In case you are running Linux on a machine that you normally use alone, say on a laptop, entering a password each time you invoke sudo can become so boring in the long run. Therefore, in this guide, we will describe how to configure the sudo command to run without entering a password.
This setting is done in the /etc/sudoers file, which drives sudoers to use the default security policy plugin for the sudo command; under the user privilege specification section.
Important: In the sudeors file, the authenticate parameter which is turned on by default is used for authentication purposes. If it is set, users must authenticate themselves via a password (or other means of authentication) before they run commands with sudo.
However, this default value may be overridden using the NOPASSWD (require no password when the user invokes sudo command) tag.
The syntax to configure user privileges is as follows:
user_list host_list=effective_user_list tag_list command_list
user_list– list of users or a user alias that has already been set.
host_list– list of hosts or a host alias on which users can run sudo.
effective_user_list– list of users they must be running as or a run as alias.
tag_list– list of tags such as NOPASSWD.
command_list– list of commands or a command alias to be run by user(s) using sudo.
To allow a user (
aaronkilik in the example below) to run all commands using sudo without a password, open the sudoers file:
$ sudo visudo
And add the following line:
aaronkilik ALL=(ALL) NOPASSWD: ALL
For the case of a group, use the
% character before the group name as follows; this means that all members of the
sys group will run all commands using sudo without a password.
%sys ALL=(ALL) NOPASSWD: ALL
To permit a user to run a given command (
/bin/kill) using sudo without a password, add the following line:
aaronkilik ALL=(ALL) NOPASSWD: /bin/kill
The line below will enable members of the
sys group to run the commands: /bin/kill, /bin/rm using sudo without a password:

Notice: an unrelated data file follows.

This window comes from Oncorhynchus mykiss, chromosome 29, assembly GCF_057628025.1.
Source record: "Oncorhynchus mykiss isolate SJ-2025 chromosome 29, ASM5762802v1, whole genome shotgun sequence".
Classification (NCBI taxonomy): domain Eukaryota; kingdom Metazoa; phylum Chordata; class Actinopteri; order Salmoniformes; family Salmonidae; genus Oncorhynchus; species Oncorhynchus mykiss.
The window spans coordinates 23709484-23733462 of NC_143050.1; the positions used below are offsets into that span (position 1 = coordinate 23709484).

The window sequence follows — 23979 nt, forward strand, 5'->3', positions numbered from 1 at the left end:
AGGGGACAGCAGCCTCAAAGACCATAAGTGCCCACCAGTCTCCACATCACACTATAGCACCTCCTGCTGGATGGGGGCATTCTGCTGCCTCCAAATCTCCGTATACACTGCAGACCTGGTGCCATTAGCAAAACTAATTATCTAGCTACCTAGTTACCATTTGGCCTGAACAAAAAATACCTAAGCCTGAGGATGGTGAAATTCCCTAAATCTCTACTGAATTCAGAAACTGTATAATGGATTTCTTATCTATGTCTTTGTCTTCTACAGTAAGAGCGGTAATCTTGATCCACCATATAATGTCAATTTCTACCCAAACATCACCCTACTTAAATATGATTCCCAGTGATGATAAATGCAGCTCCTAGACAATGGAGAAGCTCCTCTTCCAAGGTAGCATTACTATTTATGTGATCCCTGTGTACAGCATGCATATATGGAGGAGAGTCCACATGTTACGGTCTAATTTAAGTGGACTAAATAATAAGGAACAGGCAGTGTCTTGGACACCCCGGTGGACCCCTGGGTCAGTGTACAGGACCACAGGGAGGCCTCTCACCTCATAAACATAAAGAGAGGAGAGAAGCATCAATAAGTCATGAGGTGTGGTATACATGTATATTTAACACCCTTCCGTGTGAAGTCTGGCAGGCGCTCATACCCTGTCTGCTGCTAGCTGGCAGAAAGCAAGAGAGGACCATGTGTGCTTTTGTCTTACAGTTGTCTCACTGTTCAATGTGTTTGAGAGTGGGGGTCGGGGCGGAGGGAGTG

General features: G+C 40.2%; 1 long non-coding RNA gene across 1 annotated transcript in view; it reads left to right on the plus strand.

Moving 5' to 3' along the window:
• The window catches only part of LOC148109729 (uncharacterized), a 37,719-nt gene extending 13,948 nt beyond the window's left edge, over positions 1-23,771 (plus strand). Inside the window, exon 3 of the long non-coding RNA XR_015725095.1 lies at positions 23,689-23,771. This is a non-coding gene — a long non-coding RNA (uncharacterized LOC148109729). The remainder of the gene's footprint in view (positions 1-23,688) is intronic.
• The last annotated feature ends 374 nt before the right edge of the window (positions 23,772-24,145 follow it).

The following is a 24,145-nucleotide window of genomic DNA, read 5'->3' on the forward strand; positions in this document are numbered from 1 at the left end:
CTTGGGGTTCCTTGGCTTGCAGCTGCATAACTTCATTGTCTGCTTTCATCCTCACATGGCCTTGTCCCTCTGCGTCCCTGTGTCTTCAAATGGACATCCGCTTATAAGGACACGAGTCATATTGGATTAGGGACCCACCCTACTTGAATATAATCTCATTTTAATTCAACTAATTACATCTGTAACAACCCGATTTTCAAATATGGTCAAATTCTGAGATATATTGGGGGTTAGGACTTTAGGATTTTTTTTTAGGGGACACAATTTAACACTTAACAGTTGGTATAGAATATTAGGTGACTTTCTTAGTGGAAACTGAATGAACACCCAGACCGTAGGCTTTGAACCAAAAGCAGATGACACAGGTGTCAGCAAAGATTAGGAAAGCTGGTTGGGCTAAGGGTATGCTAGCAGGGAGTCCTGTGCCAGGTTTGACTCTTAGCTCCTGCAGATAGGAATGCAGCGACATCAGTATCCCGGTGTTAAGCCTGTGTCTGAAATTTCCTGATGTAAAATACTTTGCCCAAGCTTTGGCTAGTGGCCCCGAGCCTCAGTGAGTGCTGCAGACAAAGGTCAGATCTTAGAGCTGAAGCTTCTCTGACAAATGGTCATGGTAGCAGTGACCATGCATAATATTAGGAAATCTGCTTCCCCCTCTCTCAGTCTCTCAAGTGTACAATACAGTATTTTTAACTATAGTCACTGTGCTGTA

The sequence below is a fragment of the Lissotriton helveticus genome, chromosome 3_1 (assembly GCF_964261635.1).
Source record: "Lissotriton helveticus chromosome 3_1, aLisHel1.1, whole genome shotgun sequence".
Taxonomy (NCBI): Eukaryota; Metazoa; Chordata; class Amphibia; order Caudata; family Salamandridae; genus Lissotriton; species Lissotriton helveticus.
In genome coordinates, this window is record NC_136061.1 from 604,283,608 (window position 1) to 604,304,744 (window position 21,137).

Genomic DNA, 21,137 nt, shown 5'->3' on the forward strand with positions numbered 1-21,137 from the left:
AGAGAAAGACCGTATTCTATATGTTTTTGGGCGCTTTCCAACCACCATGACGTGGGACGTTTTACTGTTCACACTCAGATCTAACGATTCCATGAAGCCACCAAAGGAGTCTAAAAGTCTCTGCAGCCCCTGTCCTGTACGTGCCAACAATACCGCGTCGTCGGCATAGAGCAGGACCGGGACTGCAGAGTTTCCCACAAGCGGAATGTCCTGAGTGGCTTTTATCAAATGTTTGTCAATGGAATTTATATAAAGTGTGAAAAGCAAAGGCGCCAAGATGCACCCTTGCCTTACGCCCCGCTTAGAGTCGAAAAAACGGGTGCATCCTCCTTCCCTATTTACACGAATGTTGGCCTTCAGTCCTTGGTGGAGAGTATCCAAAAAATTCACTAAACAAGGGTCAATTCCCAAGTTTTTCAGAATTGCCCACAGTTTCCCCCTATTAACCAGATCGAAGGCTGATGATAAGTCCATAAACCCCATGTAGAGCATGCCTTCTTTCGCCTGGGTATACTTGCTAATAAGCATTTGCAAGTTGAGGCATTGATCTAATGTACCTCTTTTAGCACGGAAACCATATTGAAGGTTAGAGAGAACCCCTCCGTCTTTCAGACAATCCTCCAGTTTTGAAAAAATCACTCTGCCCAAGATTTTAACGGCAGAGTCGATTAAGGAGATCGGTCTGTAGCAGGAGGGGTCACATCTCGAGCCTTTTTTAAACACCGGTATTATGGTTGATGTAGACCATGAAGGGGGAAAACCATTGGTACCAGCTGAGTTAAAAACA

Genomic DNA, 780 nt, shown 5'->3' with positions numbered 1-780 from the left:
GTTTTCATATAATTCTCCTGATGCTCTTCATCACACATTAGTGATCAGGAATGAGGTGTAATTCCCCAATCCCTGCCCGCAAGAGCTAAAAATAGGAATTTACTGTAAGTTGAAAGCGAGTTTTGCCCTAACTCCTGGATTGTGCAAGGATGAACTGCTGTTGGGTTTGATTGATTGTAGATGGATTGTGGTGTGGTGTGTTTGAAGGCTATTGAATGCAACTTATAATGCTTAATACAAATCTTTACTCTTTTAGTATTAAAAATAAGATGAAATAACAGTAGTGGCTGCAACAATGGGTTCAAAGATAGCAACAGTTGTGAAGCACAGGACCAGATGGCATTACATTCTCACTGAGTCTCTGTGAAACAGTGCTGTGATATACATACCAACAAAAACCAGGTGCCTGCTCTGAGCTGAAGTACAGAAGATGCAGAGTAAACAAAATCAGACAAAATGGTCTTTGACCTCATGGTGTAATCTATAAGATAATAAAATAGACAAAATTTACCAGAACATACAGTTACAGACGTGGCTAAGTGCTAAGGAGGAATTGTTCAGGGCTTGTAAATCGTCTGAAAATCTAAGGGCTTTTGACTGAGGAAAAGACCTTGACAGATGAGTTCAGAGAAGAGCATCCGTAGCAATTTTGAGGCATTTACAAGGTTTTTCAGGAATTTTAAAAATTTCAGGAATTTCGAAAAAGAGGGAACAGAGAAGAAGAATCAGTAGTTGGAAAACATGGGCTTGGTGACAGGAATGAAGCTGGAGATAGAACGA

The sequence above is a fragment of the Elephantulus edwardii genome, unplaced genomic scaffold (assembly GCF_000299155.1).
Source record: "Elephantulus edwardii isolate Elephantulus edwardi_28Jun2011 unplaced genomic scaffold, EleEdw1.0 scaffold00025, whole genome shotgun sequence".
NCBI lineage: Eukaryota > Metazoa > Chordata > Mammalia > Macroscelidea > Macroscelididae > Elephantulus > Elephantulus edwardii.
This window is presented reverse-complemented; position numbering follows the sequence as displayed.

%sys ALL=(ALL) NOPASSWD: /bin/kill, /bin/rm
For more sudo configuration and additional usage options, read our articles that describe more examples:
- 10 Useful Sudoers Configurations for Setting ‘sudo’ in Linux
- Let Sudo Insult You When You Enter Incorrect Password
- How to Keep ‘sudo’ Password Timeout Session Longer in Linux
In this article, we described how to configure the sudo command to run without entering a password. Do not forget to offer us your thoughts about this guide or other useful sudeors configurations for Linux system administrators in the comments.
12 thoughts on “How to Run ‘sudo’ Command Without Entering a Password in Linux”
In response to the question asked here: https://stackoverflow.com/questions/25189348/unable-to-provide-password-to-a-process-with-subprocess-python
On Linux you can bypass the sudo prompt using:
Pass the formatted command to subprocess and you are good to go:
It should print `root` as the command is executed by the sudo user.
Alternately you can use python pudo package: https://pypi.org/project/pudo/1.0.0/
Below is the code snippet for using in python automation for running commands under root privilege::
Below is the cmd example for running commands under root privilege
Hi，When I opened the sudo.conf, I find a default record, “root ALL=(ALL:ALL) ALL“, my question is what’s the meaning of the third ALL, Thanks.
The third ALL refers to effective groups, in this line, it means user root can run commands as all groups.
Follow my understanding, the syntax to add a record is ” =( [, …]:[ ,…]) “, is it right, Thanks.
Sorry, some mistakes have occured, the syntax to add a record , for example, “root ALL=(user1, user2: group1, group2) NOPASSWD: ALL”, is it right, Thanks.
Yap, according to the sudoers man page, which explains that, “Multiple users and groups may be present in a Runas_Spec(run as user or group), in which case the user may select any combination of users and groups.
In this example:
aaronkilik ALL = (root, bin : operator, system) ALL
The user aaronkilik may run any command as either user root or bin, optionally setting the group to operator or system. ”
For additional info, go through the sudoers man page:
''around ‘username’, which was stripped out.
That should be –
We will test this method as you have suggested, thanks for the feedback.
You can also add:
Instead of configuring sudo to not require authentication at all you can setup pam_ssh_agent_auth to have it authenticate you by your ssh key.
Many thanks for the useful suggestion. We will surely try this out.